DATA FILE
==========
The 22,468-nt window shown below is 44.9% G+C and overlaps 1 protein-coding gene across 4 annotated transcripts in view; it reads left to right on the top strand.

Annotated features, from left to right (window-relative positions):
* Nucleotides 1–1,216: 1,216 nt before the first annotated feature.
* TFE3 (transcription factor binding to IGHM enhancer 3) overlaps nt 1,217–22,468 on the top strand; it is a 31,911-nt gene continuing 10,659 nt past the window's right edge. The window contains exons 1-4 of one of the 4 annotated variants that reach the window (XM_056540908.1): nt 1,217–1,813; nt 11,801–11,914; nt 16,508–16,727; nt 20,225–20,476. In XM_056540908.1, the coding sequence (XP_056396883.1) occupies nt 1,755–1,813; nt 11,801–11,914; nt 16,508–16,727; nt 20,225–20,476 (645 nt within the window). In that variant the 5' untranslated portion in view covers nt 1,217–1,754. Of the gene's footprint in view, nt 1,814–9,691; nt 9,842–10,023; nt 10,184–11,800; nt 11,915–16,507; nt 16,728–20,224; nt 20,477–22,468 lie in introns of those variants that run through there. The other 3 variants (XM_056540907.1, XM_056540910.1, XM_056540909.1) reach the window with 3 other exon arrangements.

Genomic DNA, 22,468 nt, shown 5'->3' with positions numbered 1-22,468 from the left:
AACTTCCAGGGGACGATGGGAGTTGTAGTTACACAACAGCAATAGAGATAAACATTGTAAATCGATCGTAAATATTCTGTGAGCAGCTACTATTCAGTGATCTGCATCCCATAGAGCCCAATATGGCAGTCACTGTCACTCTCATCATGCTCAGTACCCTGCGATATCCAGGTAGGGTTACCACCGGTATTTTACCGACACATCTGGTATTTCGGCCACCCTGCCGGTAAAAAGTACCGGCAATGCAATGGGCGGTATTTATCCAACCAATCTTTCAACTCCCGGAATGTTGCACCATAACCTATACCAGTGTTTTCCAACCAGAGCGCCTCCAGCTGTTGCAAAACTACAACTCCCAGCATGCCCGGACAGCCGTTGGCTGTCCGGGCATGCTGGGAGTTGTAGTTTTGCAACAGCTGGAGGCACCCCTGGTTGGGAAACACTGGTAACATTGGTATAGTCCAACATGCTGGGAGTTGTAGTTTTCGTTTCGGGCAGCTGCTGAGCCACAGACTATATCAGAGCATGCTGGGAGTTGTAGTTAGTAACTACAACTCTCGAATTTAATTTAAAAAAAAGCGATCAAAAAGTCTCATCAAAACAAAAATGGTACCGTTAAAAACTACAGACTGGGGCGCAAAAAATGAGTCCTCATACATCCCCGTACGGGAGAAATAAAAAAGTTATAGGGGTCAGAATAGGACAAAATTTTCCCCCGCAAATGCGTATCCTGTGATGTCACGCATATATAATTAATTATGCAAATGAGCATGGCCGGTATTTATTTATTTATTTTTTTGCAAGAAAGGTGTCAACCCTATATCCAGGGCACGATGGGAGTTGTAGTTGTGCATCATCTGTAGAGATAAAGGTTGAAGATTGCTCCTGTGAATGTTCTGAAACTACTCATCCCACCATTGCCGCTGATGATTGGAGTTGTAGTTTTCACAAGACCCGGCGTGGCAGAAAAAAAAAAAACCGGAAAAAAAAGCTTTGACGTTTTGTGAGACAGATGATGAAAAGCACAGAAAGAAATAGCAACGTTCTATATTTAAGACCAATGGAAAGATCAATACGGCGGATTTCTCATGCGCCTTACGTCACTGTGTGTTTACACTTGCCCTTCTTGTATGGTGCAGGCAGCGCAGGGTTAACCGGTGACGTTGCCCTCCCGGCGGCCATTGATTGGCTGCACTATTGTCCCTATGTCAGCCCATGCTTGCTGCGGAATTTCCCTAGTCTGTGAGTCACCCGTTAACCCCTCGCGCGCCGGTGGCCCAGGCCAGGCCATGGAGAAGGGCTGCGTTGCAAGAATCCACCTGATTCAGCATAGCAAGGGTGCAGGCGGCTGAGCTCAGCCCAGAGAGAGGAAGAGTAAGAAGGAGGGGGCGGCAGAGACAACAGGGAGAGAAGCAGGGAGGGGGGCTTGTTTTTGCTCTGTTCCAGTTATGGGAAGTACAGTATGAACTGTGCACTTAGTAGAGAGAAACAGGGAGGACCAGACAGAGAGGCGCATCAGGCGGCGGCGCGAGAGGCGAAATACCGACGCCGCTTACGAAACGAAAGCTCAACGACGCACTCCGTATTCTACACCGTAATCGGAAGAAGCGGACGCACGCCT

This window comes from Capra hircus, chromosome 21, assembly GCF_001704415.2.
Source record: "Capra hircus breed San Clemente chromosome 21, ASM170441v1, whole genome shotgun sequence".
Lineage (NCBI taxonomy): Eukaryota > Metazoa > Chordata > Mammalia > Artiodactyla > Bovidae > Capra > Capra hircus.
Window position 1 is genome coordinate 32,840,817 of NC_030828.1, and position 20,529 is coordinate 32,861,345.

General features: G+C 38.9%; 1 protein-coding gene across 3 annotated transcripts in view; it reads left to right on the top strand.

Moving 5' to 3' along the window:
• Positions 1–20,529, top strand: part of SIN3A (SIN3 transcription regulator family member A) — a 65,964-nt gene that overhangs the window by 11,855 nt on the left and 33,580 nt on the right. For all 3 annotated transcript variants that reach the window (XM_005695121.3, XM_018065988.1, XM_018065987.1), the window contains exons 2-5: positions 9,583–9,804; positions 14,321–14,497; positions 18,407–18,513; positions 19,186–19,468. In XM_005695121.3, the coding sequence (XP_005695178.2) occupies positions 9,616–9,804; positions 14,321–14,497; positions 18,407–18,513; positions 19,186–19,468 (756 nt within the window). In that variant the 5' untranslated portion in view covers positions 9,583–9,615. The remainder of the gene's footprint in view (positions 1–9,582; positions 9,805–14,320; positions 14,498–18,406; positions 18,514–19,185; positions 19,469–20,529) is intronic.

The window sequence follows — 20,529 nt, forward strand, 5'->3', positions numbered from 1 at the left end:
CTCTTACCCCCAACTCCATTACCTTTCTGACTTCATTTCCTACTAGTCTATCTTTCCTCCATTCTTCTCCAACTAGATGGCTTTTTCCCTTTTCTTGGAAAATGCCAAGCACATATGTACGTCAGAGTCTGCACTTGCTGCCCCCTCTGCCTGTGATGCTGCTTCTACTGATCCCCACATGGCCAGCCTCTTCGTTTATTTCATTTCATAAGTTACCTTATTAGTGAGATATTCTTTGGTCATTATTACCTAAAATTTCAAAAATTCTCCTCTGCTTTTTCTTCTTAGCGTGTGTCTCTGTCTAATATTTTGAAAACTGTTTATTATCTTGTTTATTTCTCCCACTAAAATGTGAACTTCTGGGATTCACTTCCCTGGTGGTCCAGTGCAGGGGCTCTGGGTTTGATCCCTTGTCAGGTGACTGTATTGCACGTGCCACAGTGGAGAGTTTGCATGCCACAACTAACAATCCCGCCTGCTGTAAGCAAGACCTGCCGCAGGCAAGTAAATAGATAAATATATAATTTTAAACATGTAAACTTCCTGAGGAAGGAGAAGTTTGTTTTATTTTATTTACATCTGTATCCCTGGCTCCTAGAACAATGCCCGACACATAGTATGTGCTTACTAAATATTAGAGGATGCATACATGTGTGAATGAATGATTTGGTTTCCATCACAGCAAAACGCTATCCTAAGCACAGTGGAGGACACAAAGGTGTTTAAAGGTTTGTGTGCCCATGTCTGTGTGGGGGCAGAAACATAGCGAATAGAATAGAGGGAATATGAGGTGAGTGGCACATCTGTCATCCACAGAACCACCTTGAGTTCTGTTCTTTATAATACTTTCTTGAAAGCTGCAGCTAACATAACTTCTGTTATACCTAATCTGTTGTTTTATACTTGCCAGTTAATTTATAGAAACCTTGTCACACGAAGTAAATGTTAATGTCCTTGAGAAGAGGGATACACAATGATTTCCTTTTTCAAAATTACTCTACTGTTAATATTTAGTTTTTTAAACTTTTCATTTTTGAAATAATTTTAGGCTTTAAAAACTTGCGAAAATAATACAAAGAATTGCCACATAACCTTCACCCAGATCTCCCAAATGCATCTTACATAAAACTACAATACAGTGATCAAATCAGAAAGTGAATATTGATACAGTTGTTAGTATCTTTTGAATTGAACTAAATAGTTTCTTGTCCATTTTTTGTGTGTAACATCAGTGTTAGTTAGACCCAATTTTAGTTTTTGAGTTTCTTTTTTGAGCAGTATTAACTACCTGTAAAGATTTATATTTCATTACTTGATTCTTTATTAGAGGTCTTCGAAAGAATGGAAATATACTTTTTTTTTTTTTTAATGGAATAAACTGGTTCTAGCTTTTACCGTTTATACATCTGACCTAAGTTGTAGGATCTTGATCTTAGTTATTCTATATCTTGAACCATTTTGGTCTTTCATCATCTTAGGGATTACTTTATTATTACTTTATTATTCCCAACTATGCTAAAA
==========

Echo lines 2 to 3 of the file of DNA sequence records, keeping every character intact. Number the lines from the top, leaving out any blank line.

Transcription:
Annotated features, from left to right (window-relative positions):
* Nucleotides 1–1,216: 1,216 nt before the first annotated feature.